Friday, July 10, 2020

Meditation in Psychology: How Does Meditation Affect Our Brain and Mental State?

Mindfulness meditation can change the brain's structure and function for the better and improve overall physical and mental health.
Meditation may help increase larger amounts of gray matter in the hippocampus and cortical thickness in frontal areas of the brain.
More gray matter can lead to more positive emotions, increased focus during daily life and longer-lasting emotional stability.
Meditation in psychology
Meditation and neuroscience: Mindfulness meditation can change the brain's structure and function.

How Does Meditation Affect Your Brain and Mental State?

Meditation in Psychology

Meditation is a very beneficial spiritual physical exercise for training attention and awareness and achieving a mentally healthy and clear and emotionally calm and stable state.

Meditation has been known for thousands of years among different peoples, and that it was by beginning an essential deep part of religions or ritual monotheistic and sacred metaphysics and a purely spiritual way, but over time it turned into a kind of relaxation intended to relieve the stress of life and get rid of urgent individual pressures.

Meditation exercise is an excellent introduction to meditation techniques that have been shown to help people perform under pressure while feeling less stressed. It has become a form of complementary medicine and positive psychology because of its benefits that are reflected in both the brain and the body alike.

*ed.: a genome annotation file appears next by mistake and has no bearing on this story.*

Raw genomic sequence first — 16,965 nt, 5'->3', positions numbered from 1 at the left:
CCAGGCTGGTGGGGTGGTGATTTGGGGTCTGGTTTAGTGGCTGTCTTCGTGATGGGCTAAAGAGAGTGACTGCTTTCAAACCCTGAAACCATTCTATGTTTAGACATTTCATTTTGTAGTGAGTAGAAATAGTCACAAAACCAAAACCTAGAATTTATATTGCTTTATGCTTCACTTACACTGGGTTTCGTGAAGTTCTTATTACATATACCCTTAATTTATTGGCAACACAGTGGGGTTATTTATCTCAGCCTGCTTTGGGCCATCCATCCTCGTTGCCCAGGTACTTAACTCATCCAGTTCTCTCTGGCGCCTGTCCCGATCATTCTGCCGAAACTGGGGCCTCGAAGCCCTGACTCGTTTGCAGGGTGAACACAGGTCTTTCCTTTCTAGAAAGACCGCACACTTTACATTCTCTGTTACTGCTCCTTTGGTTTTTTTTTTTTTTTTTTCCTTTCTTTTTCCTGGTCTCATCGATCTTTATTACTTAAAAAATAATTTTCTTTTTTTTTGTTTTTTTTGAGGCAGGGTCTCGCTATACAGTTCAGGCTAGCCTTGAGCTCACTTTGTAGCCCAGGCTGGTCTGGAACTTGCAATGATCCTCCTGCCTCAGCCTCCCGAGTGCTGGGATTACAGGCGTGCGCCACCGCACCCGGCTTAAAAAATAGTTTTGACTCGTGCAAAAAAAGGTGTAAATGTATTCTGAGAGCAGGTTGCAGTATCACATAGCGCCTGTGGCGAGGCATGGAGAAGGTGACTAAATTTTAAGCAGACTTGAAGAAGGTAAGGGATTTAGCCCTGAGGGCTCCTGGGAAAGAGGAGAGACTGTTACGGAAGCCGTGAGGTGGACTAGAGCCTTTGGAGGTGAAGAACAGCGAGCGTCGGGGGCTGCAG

Many studies and research on the brain and its neurons have concluded that many parts of the brain responsible for regulating emotions, thinking, making decisions and solving problems can be positively affected by different meditation practices.

Meditation or yoga has become today one of the basics of developing physical sports in general and developing physical exercises in China and India in particular.
Meditation has many benefits for the body and the soul, which is a way to communicate with oneself transparently.
The benefits of meditation and mindfulness are not limited to the body and brain, but also include the spiritual level of individuals, as it works to train them on positive spiritual feelings such as empathy and tolerance.

How Does Meditation Affect Our Brain and Mind?

Mindfulness meditation can alter the structure and function of the brain and improve overall physical and mental health.
Meditation may help increase more amounts of gray matter in the hippocampus (a brain structure embedded deep in the temporal lobe of each cerebral cortex). More gray matter can lead to more positive feelings and emotions and increased focus during daily life and emotional stability for a longer period.

Mindfulness meditation takes a large part in the fields of neurological and psychological research in recent years. But what exactly happens in the brain during meditation?